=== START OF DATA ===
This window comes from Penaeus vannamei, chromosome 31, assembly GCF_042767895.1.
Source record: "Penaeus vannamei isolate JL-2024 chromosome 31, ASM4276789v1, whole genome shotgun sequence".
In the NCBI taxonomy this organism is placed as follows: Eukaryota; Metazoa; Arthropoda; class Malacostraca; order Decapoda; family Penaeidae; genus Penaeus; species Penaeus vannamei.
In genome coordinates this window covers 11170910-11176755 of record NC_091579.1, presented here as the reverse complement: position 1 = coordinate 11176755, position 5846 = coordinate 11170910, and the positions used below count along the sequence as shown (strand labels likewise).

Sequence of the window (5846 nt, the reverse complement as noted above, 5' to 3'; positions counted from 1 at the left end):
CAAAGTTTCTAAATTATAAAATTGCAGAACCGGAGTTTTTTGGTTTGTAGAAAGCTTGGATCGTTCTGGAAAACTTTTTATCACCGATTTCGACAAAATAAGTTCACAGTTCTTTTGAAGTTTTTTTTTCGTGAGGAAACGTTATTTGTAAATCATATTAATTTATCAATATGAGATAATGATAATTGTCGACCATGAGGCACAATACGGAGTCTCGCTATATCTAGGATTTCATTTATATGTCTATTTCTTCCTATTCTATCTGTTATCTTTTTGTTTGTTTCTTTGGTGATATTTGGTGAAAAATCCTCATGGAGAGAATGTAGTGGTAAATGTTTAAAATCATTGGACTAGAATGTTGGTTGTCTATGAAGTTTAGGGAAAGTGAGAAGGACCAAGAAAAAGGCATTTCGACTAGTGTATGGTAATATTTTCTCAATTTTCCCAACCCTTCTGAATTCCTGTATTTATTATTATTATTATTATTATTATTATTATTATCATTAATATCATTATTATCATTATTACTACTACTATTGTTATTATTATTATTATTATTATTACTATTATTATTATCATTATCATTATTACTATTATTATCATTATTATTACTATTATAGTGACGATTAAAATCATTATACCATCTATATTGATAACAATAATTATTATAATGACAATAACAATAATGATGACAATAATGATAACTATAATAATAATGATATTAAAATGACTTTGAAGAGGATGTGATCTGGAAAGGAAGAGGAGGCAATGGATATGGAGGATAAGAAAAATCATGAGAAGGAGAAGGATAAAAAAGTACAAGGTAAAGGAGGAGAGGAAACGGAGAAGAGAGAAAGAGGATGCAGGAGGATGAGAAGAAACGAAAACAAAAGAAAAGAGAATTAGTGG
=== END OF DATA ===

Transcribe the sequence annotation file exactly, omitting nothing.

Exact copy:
This window comes from Penaeus vannamei, chromosome 31, assembly GCF_042767895.1.
Source record: "Penaeus vannamei isolate JL-2024 chromosome 31, ASM4276789v1, whole genome shotgun sequence".
In the NCBI taxonomy this organism is placed as follows: Eukaryota; Metazoa; Arthropoda; class Malacostraca; order Decapoda; family Penaeidae; genus Penaeus; species Penaeus vannamei.
In genome coordinates this window covers 11170910-11176755 of record NC_091579.1, presented here as the reverse complement: position 1 = coordinate 11176755, position 5846 = coordinate 11170910, and the positions used below count along the sequence as shown (strand labels likewise).

Sequence of the window (5846 nt, the reverse complement as noted above, 5' to 3'; positions counted from 1 at the left end):
CAAAGTTTCTAAATTATAAAATTGCAGAACCGGAGTTTTTTGGTTTGTAGAAAGCTTGGATCGTTCTGGAAAACTTTTTATCACCGATTTCGACAAAATAAGTTCACAGTTCTTTTGAAGTTTTTTTTTCGTGAGGAAACGTTATTTGTAAATCATATTAATTTATCAATATGAGATAATGATAATTGTCGACCATGAGGCACAATACGGAGTCTCGCTATATCTAGGATTTCATTTATATGTCTATTTCTTCCTATTCTATCTGTTATCTTTTTGTTTGTTTCTTTGGTGATATTTGGTGAAAAATCCTCATGGAGAGAATGTAGTGGTAAATGTTTAAAATCATTGGACTAGAATGTTGGTTGTCTATGAAGTTTAGGGAAAGTGAGAAGGACCAAGAAAAAGGCATTTCGACTAGTGTATGGTAATATTTTCTCAATTTTCCCAACCCTTCTGAATTCCTGTATTTATTATTATTATTATTATTATTATTATTATTATCATTAATATCATTATTATCATTATTACTACTACTATTGTTATTATTATTATTATTATTATTACTATTATTATTATCATTATCATTATTACTATTATTATCATTATTATTACTATTATAGTGACGATTAAAATCATTATACCATCTATATTGATAACAATAATTATTATAATGACAATAACAATAATGATGACAATAATGATAACTATAATAATAATGATATTAAAATGACTTTGAAGAGGATGTGATCTGGAAAGGAAGAGGAGGCAATGGATATGGAGGATAAGAAAAATCATGAGAAGGAGAAGGATAAAAAAGTACAAGGTAAAGGAGGAGAGGAAACGGAGAAGAGAGAAAGAGGATGCAGGAGGATGAGAAGAAACGAAAACAAAAGAAAAGAGAATTAGTGG